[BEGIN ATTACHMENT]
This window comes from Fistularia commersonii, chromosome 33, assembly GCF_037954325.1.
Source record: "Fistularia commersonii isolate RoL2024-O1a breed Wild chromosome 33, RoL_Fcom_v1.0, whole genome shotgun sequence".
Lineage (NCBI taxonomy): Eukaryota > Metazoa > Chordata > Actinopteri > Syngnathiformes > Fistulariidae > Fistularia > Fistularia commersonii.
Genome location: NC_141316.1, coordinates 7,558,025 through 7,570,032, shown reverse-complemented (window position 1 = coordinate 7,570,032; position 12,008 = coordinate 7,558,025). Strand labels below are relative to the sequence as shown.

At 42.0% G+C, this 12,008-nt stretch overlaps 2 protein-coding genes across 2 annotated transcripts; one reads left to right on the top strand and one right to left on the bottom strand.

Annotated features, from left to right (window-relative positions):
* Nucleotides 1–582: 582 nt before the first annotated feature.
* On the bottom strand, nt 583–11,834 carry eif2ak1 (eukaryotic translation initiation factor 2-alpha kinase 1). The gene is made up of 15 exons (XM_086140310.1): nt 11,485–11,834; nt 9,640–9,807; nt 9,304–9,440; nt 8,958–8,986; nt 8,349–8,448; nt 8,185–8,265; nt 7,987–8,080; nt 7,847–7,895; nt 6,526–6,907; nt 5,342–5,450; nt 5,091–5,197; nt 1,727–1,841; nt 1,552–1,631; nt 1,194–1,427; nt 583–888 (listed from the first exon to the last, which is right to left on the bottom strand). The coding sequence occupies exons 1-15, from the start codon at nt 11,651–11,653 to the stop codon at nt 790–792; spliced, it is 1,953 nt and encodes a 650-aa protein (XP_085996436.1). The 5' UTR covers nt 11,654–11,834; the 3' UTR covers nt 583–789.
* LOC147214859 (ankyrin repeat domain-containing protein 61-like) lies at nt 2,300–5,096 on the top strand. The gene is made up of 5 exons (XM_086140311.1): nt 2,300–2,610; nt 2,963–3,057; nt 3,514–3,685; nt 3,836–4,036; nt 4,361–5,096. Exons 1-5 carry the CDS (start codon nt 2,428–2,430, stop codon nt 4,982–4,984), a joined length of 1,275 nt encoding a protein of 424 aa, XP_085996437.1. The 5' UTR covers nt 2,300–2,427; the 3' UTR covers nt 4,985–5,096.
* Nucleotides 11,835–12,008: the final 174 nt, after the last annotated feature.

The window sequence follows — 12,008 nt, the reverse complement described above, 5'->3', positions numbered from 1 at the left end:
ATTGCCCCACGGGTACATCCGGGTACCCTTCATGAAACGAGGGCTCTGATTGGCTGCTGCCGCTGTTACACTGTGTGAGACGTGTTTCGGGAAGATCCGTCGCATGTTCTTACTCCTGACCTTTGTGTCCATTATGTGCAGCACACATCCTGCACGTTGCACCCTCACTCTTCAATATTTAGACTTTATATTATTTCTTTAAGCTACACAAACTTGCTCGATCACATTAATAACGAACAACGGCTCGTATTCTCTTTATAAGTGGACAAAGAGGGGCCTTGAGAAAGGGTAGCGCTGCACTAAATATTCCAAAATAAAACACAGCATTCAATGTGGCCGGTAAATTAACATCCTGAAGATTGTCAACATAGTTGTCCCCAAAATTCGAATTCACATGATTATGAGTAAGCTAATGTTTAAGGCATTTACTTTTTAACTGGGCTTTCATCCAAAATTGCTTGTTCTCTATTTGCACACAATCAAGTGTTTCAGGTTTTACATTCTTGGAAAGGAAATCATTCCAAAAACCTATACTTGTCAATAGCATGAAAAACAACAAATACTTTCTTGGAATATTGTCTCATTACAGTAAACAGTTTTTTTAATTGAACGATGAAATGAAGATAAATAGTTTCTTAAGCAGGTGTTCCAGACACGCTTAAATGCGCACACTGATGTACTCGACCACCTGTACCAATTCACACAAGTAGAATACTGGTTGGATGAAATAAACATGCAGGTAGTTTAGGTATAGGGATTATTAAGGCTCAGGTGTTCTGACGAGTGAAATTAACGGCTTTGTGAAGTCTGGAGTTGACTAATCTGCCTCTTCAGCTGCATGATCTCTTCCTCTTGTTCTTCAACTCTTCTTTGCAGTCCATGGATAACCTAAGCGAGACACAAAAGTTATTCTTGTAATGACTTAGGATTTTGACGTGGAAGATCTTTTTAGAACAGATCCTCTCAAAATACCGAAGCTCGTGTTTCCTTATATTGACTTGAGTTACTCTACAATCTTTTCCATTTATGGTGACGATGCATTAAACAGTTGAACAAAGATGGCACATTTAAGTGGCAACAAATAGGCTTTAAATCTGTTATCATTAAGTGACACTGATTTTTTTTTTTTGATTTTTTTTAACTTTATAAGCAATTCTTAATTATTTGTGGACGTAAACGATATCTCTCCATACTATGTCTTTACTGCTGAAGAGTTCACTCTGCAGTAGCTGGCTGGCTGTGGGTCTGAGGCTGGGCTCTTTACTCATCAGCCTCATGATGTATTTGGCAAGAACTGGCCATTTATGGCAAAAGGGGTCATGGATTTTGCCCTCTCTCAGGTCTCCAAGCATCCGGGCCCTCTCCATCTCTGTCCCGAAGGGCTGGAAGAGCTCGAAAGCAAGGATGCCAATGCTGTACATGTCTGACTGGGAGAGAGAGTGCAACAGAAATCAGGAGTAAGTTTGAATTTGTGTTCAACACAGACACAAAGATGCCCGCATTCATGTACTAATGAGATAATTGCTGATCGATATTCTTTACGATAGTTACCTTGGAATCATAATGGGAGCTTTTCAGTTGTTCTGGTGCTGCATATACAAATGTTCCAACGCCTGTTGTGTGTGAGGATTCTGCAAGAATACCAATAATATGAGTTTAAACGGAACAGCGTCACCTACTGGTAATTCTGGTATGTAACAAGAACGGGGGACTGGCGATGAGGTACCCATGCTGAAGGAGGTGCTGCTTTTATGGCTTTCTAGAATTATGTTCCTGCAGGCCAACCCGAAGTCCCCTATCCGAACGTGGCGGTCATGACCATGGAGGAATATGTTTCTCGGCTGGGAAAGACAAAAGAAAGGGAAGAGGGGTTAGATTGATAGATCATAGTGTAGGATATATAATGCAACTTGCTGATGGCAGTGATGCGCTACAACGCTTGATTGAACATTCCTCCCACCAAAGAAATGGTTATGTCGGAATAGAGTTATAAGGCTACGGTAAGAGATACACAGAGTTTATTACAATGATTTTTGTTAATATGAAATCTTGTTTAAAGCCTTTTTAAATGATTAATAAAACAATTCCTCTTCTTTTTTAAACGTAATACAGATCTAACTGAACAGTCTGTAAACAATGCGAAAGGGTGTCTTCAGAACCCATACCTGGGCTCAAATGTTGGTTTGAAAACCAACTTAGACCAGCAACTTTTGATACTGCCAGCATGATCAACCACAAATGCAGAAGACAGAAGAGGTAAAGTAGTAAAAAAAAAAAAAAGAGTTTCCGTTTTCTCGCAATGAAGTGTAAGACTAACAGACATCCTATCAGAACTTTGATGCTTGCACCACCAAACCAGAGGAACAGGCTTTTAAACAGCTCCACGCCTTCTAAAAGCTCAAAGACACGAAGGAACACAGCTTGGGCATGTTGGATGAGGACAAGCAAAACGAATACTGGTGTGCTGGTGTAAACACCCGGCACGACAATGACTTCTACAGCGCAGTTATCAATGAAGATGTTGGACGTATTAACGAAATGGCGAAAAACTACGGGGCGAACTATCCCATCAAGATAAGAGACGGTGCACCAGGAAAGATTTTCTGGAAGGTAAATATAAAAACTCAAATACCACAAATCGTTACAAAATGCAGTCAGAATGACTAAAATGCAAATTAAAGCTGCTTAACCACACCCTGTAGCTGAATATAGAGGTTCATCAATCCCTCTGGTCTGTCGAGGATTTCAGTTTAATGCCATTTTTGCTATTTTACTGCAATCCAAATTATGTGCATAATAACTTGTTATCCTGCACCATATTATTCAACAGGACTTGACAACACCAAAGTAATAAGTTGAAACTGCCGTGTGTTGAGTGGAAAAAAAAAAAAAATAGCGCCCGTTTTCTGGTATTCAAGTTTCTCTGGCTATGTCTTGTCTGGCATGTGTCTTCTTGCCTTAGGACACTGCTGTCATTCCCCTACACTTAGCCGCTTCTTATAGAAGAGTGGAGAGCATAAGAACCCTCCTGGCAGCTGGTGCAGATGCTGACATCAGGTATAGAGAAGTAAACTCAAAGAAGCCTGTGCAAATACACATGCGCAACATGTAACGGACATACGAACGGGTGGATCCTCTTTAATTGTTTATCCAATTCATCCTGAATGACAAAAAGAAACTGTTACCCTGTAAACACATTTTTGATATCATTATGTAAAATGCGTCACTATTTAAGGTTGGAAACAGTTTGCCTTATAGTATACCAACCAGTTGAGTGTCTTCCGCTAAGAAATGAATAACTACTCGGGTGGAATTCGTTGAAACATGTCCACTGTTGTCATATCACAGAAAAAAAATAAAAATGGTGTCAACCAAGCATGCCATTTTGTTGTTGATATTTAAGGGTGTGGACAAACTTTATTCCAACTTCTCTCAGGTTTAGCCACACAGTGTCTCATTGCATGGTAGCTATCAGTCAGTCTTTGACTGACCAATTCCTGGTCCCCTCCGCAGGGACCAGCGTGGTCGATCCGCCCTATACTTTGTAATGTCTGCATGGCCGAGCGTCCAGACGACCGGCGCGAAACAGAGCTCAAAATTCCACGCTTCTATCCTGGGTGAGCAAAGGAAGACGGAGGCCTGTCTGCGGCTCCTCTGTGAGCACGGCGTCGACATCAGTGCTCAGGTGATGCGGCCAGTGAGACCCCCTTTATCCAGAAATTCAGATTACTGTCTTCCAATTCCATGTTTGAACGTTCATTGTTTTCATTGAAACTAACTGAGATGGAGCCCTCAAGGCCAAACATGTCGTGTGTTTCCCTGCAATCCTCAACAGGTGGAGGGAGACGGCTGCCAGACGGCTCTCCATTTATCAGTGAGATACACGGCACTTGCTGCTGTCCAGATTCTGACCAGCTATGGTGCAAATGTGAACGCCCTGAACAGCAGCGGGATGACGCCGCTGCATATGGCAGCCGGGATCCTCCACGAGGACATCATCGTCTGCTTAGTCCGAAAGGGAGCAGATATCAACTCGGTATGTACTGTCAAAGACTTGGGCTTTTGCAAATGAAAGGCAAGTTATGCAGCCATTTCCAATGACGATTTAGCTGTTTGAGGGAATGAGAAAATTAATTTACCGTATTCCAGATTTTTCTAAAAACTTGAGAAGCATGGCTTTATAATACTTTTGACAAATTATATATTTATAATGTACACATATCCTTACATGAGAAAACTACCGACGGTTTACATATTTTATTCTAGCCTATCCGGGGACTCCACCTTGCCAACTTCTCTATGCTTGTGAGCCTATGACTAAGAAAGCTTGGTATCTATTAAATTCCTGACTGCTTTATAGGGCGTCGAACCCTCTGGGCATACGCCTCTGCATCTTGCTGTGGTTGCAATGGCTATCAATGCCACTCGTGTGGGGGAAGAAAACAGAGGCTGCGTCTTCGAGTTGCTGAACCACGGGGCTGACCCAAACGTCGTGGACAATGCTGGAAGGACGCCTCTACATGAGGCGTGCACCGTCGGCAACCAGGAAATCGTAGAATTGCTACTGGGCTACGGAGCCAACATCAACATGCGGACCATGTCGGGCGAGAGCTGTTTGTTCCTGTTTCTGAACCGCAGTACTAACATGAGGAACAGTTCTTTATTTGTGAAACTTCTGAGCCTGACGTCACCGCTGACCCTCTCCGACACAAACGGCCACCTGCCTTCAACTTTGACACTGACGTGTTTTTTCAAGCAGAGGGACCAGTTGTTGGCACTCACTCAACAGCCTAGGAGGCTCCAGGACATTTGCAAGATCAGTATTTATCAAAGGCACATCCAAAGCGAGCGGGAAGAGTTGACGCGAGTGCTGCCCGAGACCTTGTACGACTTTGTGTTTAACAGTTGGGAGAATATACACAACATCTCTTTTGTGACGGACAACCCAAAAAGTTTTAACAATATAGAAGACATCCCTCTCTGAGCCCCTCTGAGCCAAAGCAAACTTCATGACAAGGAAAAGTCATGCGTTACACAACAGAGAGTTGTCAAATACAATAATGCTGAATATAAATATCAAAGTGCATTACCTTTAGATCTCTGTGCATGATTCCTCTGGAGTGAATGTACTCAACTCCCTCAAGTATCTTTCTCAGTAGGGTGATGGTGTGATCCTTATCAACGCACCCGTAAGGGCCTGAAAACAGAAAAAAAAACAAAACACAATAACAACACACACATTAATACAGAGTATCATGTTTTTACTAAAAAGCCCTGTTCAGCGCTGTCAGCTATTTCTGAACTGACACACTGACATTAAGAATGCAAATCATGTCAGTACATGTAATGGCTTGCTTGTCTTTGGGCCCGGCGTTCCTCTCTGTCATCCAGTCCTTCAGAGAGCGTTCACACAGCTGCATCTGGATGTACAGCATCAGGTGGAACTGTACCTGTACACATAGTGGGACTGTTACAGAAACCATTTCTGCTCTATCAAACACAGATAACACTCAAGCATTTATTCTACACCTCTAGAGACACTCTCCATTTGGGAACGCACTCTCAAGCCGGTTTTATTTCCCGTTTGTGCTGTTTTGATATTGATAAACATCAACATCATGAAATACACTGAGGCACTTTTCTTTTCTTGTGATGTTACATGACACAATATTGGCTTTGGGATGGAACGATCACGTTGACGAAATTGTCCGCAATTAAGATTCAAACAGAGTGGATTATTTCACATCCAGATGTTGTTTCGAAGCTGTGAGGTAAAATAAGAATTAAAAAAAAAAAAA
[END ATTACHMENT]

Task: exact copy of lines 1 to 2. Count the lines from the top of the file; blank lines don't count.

This window comes from Fistularia commersonii, chromosome 33, assembly GCF_037954325.1.
Source record: "Fistularia commersonii isolate RoL2024-O1a breed Wild chromosome 33, RoL_Fcom_v1.0, whole genome shotgun sequence".